Late one morning in Istanbul I was walking back to my apartment in Harbiye from a teahouse in Taksim. The normal phalanx of shoeshine boys started running after me, chanting, “Shoeshine, shoeshine, shoeshine.” After a block or two of me ignoring them they gave up and fell by the wayside, all but one who pursued me with unheard-of tenacity. This kid would not take no for an answer.
He walked alongside me for an extra block or two and then, from the corner of my eye, I saw him dip two of his fingers into one of his dusty tins of shoe polish. He scooped up a good-sized chunk of the black gunk and held it up in the air. He waited until I glanced over at him, and then he smiled at me mischievously and glanced down at my shoe.
I knew what he was going to do next and I thought, “Oh no, you don’t.” But oh yes, he did. As we walked next to each other, he reached down and dabbed that big glop of shoeshine on the top of my shoe.
That was when I completely lost it.
I laid into that little boy with the longest string of obscenity I think any kid anywhere has ever heard. And when I was done cussing him out, I escalated my verbal barrage to threats of bodily harm. I threatened to kill him. I threatened to kill his friends. I threatened to kill his brothers, his sisters, his mother and father. I threatened to scorch every square inch of earth that kid had ever stepped foot on. I threatened to forever turn his world black and burn it to the ground like some post-nuclear hellhole.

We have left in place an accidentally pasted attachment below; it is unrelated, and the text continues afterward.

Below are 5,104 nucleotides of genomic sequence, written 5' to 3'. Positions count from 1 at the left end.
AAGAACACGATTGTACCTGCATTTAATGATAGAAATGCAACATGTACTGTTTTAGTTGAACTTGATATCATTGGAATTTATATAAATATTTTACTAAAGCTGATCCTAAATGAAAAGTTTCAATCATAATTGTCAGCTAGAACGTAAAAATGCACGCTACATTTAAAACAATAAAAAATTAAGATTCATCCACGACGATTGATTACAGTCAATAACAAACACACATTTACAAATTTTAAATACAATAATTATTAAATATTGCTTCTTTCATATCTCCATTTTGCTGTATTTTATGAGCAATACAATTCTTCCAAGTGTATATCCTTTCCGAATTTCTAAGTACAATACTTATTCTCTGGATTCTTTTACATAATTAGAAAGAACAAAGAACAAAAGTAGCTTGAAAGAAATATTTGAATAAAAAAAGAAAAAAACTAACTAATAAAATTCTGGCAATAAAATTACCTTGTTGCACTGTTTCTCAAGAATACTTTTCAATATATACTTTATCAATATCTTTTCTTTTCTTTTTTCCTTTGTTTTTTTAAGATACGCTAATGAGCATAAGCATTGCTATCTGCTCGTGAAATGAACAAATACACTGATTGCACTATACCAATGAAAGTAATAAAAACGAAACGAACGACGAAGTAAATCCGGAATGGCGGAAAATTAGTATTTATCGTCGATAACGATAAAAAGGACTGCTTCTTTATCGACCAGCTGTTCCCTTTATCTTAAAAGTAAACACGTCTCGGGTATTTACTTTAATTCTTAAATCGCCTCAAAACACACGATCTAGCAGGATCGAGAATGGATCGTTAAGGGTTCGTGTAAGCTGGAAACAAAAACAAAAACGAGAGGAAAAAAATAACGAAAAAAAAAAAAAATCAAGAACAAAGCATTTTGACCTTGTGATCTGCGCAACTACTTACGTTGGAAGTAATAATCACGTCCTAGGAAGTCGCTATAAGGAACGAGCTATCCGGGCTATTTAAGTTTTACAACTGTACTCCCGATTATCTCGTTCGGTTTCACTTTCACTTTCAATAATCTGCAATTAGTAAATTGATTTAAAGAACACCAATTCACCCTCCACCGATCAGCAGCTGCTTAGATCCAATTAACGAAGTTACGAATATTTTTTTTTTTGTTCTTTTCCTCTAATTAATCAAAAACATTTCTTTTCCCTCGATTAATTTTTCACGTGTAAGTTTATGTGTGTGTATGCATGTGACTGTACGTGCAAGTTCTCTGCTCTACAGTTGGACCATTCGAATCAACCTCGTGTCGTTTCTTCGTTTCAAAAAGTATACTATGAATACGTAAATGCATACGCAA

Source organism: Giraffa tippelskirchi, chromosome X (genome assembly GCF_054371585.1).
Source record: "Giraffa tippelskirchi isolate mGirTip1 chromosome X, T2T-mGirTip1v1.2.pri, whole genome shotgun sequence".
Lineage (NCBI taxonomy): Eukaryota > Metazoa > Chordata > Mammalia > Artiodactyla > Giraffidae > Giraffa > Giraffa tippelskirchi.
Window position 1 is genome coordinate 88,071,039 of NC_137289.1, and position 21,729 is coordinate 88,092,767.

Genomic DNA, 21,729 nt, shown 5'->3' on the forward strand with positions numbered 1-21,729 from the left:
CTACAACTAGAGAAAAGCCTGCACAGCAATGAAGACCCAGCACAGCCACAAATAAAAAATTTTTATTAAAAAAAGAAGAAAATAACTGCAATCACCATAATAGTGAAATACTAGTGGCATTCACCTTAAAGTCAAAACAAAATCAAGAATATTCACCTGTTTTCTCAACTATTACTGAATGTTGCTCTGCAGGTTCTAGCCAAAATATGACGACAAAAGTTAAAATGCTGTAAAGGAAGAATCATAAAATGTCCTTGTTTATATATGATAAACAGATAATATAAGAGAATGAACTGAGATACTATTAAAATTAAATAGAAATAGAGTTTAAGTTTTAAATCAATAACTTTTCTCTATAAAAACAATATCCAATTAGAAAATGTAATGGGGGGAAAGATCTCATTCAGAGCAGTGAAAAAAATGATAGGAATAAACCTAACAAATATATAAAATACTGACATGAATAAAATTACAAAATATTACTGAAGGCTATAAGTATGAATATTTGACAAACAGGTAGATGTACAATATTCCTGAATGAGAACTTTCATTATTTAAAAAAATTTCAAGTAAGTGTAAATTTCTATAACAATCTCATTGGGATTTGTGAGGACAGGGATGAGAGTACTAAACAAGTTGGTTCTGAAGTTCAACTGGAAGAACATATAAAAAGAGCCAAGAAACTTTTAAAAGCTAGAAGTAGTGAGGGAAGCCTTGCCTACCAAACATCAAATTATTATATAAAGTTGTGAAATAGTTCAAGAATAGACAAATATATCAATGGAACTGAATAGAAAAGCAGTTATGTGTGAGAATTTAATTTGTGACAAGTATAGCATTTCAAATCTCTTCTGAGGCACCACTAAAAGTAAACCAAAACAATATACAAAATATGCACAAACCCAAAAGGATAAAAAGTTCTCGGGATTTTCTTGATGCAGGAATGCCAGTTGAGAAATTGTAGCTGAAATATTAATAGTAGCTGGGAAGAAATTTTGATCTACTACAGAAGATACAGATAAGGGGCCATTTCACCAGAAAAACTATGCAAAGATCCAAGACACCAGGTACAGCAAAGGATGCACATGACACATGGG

When I was a kid that age, if someone had yelled at me with a small fraction of the fury I was showing I would have pissed my pants, but that kid stood his ground. He rocked back onto his heels and stared at me with wide-eyed shock and horror, and his face was white with fear, but he wasn’t going anywhere. He was a brave kid.
When I was done with my tirade, I pivoted abruptly and stormed off down the street without looking back. I walked briskly and kept a stoic face, trying to hold back the shame and embarrassment welling up inside me, trying to look normal for each new crop of strangers passing me on the street.
The walk back to my apartment took less than ten minutes, but it felt like an eternity. When I got home, the moment I heard the door click shut behind me, I collapsed to my knees, dropped my forehead to the floor, and started crying. What on earth had possessed me to act like that? I had just blown up at a little kid on the street in broad daylight. I had just threatened to snuff the life out of a little boy barely tall enough to reach my belt. I hadn’t even been in Turkey for three months yet. What was I becoming?
Even a traveler needs a change of scenery every now and then, and right there I decided it was time for me, too. The next weekend I hopped an overnight bus for Sofia, the capital of neighboring Bulgaria, for some much-needed R&R.
By the way, one night about a year later my girlfriend and I were walking down a side street in that same neighborhood. I had my arm around her and it was winter, so I had pulled my cap down low, the brim hiding my face from the wind, my chin tucked inside my collar. There were some beggar kids hiding out in a nearby doorway, and as we approached we caught their eye. A couple of the older ones skipped out to approach us.
Spotting their approach in my peripheral vision, I slowly raised my head, showing my face and making eye contact with the beggar kids. They stopped dead in their tracks and their faces froze as they whispered a panicked warning to each other, “Stop, stop, it’s the crazy one.”
This is an excerpt from Matt Krause’s book A Tight Wide-open Space. In 2003 Matt met a Turkish woman on a flight to Hong Kong. They started going out, and within a year Matt found himself adjusting to a new life in Istanbul. A Tight Wide-open Space is about that adjustment — going through the culture shock, becoming one of the family, learning to love the country. The book is available on Amazon.com as a paperback and for the Kindle.